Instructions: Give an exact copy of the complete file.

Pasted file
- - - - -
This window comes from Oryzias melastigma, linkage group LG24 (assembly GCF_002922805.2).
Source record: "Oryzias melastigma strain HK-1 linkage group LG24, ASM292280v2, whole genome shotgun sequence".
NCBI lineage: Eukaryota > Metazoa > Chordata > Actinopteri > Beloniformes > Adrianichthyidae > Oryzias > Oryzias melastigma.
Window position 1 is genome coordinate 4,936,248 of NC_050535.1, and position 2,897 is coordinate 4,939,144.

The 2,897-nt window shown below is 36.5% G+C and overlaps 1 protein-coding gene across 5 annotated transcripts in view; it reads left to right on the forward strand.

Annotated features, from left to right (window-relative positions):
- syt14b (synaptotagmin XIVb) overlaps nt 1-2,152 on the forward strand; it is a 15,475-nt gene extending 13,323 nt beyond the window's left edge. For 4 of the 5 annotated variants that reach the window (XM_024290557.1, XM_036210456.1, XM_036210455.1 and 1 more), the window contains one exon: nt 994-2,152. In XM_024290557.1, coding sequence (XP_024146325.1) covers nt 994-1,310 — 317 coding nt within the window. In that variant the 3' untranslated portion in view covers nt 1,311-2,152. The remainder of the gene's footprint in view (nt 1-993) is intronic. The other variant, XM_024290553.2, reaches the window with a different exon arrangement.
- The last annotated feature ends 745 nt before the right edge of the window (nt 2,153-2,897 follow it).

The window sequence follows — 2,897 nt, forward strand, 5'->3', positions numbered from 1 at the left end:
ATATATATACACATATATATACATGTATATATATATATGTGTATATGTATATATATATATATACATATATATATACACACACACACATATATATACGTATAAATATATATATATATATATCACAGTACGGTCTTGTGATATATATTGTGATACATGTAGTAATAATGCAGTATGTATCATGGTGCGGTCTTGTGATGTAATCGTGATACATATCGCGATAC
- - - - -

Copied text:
This window comes from Oryzias melastigma, linkage group LG24 (assembly GCF_002922805.2).
Source record: "Oryzias melastigma strain HK-1 linkage group LG24, ASM292280v2, whole genome shotgun sequence".
NCBI lineage: Eukaryota > Metazoa > Chordata > Actinopteri > Beloniformes > Adrianichthyidae > Oryzias > Oryzias melastigma.
Window position 1 is genome coordinate 4,936,248 of NC_050535.1, and position 2,897 is coordinate 4,939,144.

The 2,897-nt window shown below is 36.5% G+C and overlaps 1 protein-coding gene across 5 annotated transcripts in view; it reads left to right on the forward strand.

Annotated features, from left to right (window-relative positions):
- syt14b (synaptotagmin XIVb) overlaps nt 1-2,152 on the forward strand; it is a 15,475-nt gene extending 13,323 nt beyond the window's left edge. For 4 of the 5 annotated variants that reach the window (XM_024290557.1, XM_036210456.1, XM_036210455.1 and 1 more), the window contains one exon: nt 994-2,152. In XM_024290557.1, coding sequence (XP_024146325.1) covers nt 994-1,310 — 317 coding nt within the window. In that variant the 3' untranslated portion in view covers nt 1,311-2,152. The remainder of the gene's footprint in view (nt 1-993) is intronic. The other variant, XM_024290553.2, reaches the window with a different exon arrangement.
- The last annotated feature ends 745 nt before the right edge of the window (nt 2,153-2,897 follow it).

The window sequence follows — 2,897 nt, forward strand, 5'->3', positions numbered from 1 at the left end:
ATATATATACACATATATATACATGTATATATATATATGTGTATATGTATATATATATATATACATATATATATACACACACACACATATATATACGTATAAATATATATATATATATATCACAGTACGGTCTTGTGATATATATTGTGATACATGTAGTAATAATGCAGTATGTATCATGGTGCGGTCTTGTGATGTAATCGTGATACATATCGCGATAC